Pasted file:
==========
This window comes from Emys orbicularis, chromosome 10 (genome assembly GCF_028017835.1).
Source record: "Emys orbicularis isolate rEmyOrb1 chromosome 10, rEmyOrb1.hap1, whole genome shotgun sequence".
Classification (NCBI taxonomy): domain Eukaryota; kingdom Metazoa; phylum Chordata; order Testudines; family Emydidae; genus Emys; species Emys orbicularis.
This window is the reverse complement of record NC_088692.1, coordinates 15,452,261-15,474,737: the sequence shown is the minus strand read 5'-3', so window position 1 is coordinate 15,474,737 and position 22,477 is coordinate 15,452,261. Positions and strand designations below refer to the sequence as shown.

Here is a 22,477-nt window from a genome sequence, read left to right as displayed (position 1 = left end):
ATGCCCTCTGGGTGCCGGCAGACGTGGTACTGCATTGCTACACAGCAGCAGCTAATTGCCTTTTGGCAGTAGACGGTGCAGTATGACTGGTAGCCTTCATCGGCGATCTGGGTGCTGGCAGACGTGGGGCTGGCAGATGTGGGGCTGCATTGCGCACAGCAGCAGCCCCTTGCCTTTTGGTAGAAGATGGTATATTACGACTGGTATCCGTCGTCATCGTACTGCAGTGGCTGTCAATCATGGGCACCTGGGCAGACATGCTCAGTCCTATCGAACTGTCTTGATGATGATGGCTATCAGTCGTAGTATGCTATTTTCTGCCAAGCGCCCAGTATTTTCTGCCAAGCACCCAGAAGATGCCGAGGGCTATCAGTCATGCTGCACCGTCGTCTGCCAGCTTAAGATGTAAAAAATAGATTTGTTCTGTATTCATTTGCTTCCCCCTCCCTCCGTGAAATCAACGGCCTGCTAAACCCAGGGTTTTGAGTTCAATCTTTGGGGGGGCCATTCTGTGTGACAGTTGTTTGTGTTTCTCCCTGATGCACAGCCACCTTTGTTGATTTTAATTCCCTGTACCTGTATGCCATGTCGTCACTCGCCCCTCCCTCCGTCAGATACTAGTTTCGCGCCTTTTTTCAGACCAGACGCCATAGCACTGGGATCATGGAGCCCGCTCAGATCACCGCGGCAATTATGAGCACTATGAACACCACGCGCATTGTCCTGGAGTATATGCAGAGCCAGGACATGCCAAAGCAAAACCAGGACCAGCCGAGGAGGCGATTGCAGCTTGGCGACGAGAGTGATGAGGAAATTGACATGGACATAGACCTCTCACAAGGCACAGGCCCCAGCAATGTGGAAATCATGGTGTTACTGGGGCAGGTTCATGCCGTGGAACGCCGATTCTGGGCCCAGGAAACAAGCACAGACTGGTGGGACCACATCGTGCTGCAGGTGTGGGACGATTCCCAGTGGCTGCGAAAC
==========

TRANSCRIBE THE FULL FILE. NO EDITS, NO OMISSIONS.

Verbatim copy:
This window comes from Emys orbicularis, chromosome 10 (genome assembly GCF_028017835.1).
Source record: "Emys orbicularis isolate rEmyOrb1 chromosome 10, rEmyOrb1.hap1, whole genome shotgun sequence".
Classification (NCBI taxonomy): domain Eukaryota; kingdom Metazoa; phylum Chordata; order Testudines; family Emydidae; genus Emys; species Emys orbicularis.
This window is the reverse complement of record NC_088692.1, coordinates 15,452,261-15,474,737: the sequence shown is the minus strand read 5'-3', so window position 1 is coordinate 15,474,737 and position 22,477 is coordinate 15,452,261. Positions and strand designations below refer to the sequence as shown.

Here is a 22,477-nt window from a genome sequence, read left to right as displayed (position 1 = left end):
ATGCCCTCTGGGTGCCGGCAGACGTGGTACTGCATTGCTACACAGCAGCAGCTAATTGCCTTTTGGCAGTAGACGGTGCAGTATGACTGGTAGCCTTCATCGGCGATCTGGGTGCTGGCAGACGTGGGGCTGGCAGATGTGGGGCTGCATTGCGCACAGCAGCAGCCCCTTGCCTTTTGGTAGAAGATGGTATATTACGACTGGTATCCGTCGTCATCGTACTGCAGTGGCTGTCAATCATGGGCACCTGGGCAGACATGCTCAGTCCTATCGAACTGTCTTGATGATGATGGCTATCAGTCGTAGTATGCTATTTTCTGCCAAGCGCCCAGTATTTTCTGCCAAGCACCCAGAAGATGCCGAGGGCTATCAGTCATGCTGCACCGTCGTCTGCCAGCTTAAGATGTAAAAAATAGATTTGTTCTGTATTCATTTGCTTCCCCCTCCCTCCGTGAAATCAACGGCCTGCTAAACCCAGGGTTTTGAGTTCAATCTTTGGGGGGGCCATTCTGTGTGACAGTTGTTTGTGTTTCTCCCTGATGCACAGCCACCTTTGTTGATTTTAATTCCCTGTACCTGTATGCCATGTCGTCACTCGCCCCTCCCTCCGTCAGATACTAGTTTCGCGCCTTTTTTCAGACCAGACGCCATAGCACTGGGATCATGGAGCCCGCTCAGATCACCGCGGCAATTATGAGCACTATGAACACCACGCGCATTGTCCTGGAGTATATGCAGAGCCAGGACATGCCAAAGCAAAACCAGGACCAGCCGAGGAGGCGATTGCAGCTTGGCGACGAGAGTGATGAGGAAATTGACATGGACATAGACCTCTCACAAGGCACAGGCCCCAGCAATGTGGAAATCATGGTGTTACTGGGGCAGGTTCATGCCGTGGAACGCCGATTCTGGGCCCAGGAAACAAGCACAGACTGGTGGGACCACATCGTGCTGCAGGTGTGGGACGATTCCCAGTGGCTGCGAAAC